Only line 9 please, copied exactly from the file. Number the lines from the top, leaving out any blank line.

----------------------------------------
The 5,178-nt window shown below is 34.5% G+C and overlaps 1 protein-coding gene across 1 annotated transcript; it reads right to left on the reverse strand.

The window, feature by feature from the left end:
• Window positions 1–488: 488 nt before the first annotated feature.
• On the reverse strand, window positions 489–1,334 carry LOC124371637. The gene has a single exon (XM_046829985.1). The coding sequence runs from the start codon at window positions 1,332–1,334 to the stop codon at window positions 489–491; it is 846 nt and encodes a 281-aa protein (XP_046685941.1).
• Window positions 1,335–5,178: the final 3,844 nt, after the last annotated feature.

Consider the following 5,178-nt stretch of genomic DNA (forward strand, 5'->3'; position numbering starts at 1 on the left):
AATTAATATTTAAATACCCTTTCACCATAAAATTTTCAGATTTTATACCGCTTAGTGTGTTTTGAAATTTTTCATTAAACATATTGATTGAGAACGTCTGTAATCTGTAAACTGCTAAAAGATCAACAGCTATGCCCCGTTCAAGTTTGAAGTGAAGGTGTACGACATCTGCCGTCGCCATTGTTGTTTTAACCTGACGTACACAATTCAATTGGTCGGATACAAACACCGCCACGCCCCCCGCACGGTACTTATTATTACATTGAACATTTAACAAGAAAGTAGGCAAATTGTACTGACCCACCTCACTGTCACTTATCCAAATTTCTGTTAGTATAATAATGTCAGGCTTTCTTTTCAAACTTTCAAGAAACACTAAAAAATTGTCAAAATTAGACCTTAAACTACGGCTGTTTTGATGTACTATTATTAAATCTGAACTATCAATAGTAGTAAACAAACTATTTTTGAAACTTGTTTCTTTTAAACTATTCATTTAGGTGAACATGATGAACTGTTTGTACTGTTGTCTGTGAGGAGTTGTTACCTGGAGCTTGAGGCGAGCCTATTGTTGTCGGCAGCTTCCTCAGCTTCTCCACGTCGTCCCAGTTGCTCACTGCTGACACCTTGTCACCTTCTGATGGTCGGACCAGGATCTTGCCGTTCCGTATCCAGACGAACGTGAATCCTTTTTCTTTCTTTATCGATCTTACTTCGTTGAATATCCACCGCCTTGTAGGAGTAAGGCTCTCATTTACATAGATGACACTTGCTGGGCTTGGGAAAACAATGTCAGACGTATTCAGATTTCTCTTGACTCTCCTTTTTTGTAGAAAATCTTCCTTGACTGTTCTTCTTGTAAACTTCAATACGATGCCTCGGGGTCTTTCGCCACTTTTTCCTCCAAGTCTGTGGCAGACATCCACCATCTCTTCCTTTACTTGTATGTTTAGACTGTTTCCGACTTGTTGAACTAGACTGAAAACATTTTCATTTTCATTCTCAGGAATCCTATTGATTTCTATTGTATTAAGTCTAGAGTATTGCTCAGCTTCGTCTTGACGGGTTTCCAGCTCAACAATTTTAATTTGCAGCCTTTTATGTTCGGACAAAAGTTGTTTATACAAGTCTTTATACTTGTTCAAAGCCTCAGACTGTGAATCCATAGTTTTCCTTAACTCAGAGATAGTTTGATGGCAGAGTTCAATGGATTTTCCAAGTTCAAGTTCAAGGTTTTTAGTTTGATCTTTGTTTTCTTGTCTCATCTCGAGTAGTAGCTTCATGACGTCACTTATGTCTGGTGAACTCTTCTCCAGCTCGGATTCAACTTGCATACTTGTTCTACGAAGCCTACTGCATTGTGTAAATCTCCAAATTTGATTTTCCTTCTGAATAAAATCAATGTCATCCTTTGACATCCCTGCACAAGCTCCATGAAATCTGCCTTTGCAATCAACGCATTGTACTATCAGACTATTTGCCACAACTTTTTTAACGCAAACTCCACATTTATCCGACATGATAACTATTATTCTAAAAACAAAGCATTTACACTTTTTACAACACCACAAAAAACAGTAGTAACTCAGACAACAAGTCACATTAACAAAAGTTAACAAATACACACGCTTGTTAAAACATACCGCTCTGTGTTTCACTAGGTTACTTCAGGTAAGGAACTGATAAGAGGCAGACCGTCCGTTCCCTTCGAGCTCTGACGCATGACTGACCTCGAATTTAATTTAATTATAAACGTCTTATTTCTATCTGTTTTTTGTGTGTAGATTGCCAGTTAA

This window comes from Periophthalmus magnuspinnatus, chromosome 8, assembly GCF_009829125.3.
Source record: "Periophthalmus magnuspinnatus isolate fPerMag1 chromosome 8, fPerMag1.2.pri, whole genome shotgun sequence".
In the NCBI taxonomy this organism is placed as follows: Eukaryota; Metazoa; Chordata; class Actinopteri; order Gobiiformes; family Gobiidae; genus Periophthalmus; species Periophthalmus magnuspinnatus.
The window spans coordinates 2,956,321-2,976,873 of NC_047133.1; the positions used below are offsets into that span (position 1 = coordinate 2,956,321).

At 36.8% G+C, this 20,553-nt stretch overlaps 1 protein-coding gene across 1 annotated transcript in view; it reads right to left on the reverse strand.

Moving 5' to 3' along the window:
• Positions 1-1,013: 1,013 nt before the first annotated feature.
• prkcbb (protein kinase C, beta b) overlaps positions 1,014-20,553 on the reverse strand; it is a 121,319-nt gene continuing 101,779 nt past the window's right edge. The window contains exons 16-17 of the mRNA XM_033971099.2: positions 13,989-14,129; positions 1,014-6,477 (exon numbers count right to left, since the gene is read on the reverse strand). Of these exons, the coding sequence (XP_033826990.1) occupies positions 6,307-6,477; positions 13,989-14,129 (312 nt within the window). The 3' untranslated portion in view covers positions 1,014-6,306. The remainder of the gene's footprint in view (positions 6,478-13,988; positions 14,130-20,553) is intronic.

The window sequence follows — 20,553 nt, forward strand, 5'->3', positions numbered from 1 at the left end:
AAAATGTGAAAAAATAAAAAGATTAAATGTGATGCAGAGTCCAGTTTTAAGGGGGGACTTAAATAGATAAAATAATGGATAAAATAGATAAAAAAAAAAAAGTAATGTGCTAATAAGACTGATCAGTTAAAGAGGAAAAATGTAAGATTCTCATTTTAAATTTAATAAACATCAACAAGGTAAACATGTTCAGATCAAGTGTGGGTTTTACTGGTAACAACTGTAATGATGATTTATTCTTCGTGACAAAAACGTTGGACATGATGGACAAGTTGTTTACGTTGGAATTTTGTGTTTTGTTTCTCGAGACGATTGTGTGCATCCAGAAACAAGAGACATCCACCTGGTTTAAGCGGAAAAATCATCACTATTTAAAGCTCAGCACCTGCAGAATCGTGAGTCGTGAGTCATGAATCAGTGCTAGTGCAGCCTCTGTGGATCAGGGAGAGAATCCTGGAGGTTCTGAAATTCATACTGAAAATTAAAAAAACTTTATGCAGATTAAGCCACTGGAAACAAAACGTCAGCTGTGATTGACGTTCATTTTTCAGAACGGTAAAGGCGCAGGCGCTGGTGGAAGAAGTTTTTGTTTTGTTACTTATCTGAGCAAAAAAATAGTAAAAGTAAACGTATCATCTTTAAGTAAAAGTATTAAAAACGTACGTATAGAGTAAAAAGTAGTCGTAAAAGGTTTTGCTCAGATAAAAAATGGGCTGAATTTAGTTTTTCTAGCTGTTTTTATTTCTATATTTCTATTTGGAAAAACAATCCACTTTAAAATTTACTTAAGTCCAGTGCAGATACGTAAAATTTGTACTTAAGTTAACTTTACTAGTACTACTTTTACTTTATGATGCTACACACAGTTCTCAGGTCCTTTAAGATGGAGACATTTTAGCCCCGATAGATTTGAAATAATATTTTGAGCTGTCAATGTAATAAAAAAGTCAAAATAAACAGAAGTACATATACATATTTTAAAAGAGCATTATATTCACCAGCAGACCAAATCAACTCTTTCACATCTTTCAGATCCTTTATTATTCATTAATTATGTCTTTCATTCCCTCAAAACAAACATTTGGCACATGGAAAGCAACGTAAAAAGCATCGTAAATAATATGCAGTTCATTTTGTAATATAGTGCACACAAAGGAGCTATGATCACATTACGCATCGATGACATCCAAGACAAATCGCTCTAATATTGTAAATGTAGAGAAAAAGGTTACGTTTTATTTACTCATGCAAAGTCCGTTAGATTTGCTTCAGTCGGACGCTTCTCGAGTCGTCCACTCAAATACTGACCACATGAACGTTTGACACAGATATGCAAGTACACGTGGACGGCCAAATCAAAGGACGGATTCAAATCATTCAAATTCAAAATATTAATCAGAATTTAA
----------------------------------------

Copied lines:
Source record: "Periophthalmus magnuspinnatus isolate fPerMag1 chromosome 8, fPerMag1.2.pri, whole genome shotgun sequence".